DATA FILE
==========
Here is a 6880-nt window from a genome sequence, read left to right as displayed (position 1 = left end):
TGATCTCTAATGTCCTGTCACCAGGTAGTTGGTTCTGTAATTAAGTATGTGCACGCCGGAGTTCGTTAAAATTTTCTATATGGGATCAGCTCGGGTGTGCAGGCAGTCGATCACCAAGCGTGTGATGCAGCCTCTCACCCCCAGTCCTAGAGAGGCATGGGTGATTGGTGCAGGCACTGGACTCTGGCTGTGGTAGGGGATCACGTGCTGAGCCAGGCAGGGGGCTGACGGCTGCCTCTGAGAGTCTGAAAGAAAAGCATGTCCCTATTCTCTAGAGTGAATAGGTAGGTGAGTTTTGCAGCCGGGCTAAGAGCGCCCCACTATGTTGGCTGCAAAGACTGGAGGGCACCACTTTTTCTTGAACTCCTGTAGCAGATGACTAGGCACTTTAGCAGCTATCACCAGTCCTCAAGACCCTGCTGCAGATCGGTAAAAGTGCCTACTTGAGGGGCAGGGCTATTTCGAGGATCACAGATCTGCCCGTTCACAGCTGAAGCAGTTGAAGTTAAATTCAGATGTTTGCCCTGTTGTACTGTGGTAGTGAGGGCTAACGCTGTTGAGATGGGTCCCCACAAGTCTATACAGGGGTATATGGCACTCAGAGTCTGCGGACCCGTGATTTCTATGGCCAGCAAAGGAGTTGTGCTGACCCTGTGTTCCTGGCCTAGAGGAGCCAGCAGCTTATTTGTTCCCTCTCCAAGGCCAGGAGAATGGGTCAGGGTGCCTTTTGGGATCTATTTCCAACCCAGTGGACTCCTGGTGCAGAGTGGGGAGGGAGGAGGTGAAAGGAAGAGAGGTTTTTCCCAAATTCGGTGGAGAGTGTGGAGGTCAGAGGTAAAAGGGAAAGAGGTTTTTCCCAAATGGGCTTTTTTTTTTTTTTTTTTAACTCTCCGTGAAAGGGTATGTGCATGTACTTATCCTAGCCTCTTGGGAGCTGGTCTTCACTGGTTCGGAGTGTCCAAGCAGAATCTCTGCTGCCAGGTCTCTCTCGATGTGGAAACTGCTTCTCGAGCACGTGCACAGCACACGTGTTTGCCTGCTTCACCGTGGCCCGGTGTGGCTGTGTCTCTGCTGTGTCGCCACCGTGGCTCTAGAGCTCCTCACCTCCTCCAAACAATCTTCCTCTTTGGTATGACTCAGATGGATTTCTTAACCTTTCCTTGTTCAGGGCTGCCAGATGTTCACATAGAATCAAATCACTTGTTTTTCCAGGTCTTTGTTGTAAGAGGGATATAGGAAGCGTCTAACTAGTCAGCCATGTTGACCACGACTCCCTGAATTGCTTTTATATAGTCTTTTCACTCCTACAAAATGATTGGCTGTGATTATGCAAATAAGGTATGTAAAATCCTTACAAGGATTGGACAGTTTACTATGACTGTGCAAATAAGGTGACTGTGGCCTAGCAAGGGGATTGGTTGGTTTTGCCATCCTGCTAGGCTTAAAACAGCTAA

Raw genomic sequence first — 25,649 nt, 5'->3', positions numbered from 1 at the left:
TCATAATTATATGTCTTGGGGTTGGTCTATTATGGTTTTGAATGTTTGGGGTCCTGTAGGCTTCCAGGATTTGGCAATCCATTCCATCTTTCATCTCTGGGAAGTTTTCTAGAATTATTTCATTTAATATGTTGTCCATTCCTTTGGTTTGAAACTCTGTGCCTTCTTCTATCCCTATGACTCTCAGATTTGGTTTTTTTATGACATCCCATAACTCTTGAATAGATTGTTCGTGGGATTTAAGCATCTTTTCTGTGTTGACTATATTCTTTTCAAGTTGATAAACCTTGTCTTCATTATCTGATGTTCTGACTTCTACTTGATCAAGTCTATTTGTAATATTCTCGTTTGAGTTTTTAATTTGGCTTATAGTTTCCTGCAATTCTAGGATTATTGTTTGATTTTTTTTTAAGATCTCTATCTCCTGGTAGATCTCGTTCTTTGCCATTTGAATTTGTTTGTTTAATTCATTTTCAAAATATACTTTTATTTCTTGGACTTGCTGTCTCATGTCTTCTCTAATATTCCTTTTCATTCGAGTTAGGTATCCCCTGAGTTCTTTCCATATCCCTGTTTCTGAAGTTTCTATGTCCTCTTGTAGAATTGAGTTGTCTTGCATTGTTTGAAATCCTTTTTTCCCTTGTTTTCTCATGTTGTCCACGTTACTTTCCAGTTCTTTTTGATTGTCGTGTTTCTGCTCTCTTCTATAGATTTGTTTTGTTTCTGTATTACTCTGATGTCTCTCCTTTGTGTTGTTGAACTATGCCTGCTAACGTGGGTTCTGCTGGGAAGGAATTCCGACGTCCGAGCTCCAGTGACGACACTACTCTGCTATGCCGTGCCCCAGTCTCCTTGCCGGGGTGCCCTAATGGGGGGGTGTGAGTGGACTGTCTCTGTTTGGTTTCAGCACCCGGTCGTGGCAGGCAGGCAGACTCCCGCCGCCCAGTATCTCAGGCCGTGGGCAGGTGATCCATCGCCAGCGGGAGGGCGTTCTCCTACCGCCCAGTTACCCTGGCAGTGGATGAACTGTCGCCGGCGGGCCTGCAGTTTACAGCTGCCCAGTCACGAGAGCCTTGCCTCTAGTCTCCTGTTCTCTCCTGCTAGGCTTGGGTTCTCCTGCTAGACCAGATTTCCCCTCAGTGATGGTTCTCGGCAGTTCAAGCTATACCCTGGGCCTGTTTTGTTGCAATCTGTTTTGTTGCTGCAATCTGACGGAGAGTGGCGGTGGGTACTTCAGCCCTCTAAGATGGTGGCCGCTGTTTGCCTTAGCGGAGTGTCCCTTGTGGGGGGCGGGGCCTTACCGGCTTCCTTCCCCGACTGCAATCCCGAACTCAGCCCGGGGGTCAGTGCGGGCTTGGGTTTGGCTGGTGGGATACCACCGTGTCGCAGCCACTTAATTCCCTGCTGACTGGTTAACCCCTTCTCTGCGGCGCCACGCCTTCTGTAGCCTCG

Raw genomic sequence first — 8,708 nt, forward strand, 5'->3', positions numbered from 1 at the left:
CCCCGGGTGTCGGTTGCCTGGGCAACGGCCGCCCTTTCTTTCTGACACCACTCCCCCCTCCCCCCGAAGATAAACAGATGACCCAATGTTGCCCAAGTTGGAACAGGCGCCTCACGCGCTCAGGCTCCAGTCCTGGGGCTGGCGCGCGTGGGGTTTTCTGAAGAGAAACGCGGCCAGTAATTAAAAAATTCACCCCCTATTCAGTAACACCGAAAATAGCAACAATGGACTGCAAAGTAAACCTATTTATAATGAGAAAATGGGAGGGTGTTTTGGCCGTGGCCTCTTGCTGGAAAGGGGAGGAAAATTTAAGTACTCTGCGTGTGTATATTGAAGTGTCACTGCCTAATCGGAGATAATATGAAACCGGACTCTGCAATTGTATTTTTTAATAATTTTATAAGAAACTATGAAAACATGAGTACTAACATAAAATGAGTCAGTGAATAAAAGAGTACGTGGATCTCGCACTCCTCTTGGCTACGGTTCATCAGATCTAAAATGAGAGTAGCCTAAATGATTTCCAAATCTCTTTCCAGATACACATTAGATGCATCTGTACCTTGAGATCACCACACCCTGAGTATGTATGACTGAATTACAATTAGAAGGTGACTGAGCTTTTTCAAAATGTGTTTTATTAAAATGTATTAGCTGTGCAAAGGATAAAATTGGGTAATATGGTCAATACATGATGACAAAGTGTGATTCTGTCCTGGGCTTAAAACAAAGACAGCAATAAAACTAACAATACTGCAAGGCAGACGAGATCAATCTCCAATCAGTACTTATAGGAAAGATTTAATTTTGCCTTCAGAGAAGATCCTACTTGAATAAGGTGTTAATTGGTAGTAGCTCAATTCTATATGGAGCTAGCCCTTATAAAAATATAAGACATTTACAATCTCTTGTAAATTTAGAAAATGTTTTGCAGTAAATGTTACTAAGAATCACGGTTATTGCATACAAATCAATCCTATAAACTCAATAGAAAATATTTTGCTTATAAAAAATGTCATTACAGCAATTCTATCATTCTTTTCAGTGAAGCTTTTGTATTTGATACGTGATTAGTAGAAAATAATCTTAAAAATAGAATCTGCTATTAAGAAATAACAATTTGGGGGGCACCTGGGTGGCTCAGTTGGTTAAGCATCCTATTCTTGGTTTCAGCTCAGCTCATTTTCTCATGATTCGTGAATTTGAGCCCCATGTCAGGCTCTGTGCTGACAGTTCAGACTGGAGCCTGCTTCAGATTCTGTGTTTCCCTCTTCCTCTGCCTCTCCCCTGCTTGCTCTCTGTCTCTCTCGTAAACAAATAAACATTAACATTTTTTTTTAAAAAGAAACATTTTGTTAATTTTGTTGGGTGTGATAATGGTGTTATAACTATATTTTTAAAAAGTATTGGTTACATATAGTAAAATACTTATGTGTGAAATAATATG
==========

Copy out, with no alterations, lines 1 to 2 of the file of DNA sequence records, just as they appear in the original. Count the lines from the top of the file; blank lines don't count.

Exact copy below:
Here is a 6880-nt window from a genome sequence, read left to right as displayed (position 1 = left end):
TGATCTCTAATGTCCTGTCACCAGGTAGTTGGTTCTGTAATTAAGTATGTGCACGCCGGAGTTCGTTAAAATTTTCTATATGGGATCAGCTCGGGTGTGCAGGCAGTCGATCACCAAGCGTGTGATGCAGCCTCTCACCCCCAGTCCTAGAGAGGCATGGGTGATTGGTGCAGGCACTGGACTCTGGCTGTGGTAGGGGATCACGTGCTGAGCCAGGCAGGGGGCTGACGGCTGCCTCTGAGAGTCTGAAAGAAAAGCATGTCCCTATTCTCTAGAGTGAATAGGTAGGTGAGTTTTGCAGCCGGGCTAAGAGCGCCCCACTATGTTGGCTGCAAAGACTGGAGGGCACCACTTTTTCTTGAACTCCTGTAGCAGATGACTAGGCACTTTAGCAGCTATCACCAGTCCTCAAGACCCTGCTGCAGATCGGTAAAAGTGCCTACTTGAGGGGCAGGGCTATTTCGAGGATCACAGATCTGCCCGTTCACAGCTGAAGCAGTTGAAGTTAAATTCAGATGTTTGCCCTGTTGTACTGTGGTAGTGAGGGCTAACGCTGTTGAGATGGGTCCCCACAAGTCTATACAGGGGTATATGGCACTCAGAGTCTGCGGACCCGTGATTTCTATGGCCAGCAAAGGAGTTGTGCTGACCCTGTGTTCCTGGCCTAGAGGAGCCAGCAGCTTATTTGTTCCCTCTCCAAGGCCAGGAGAATGGGTCAGGGTGCCTTTTGGGATCTATTTCCAACCCAGTGGACTCCTGGTGCAGAGTGGGGAGGGAGGAGGTGAAAGGAAGAGAGGTTTTTCCCAAATTCGGTGGAGAGTGTGGAGGTCAGAGGTAAAAGGGAAAGAGGTTTTTCCCAAATGGGCTTTTTTTTTTTTTTTTTTAACTCTCCGTGAAAGGGTATGTGCATGTACTTATCCTAGCCTCTTGGGAGCTGGTCTTCACTGGTTCGGAGTGTCCAAGCAGAATCTCTGCTGCCAGGTCTCTCTCGATGTGGAAACTGCTTCTCGAGCACGTGCACAGCACACGTGTTTGCCTGCTTCACCGTGGCCCGGTGTGGCTGTGTCTCTGCTGTGTCGCCACCGTGGCTCTAGAGCTCCTCACCTCCTCCAAACAATCTTCCTCTTTGGTATGACTCAGATGGATTTCTTAACCTTTCCTTGTTCAGGGCTGCCAGATGTTCACATAGAATCAAATCACTTGTTTTTCCAGGTCTTTGTTGTAAGAGGGATATAGGAAGCGTCTAACTAGTCAGCCATGTTGACCACGACTCCCTGAATTGCTTTTATATAGTCTTTTCACTCCTACAAAATGATTGGCTGTGATTATGCAAATAAGGTATGTAAAATCCTTACAAGGATTGGACAGTTTACTATGACTGTGCAAATAAGGTGACTGTGGCCTAGCAAGGGGATTGGTTGGTTTTGCCATCCTGCTAGGCTTAAAACAGCTAA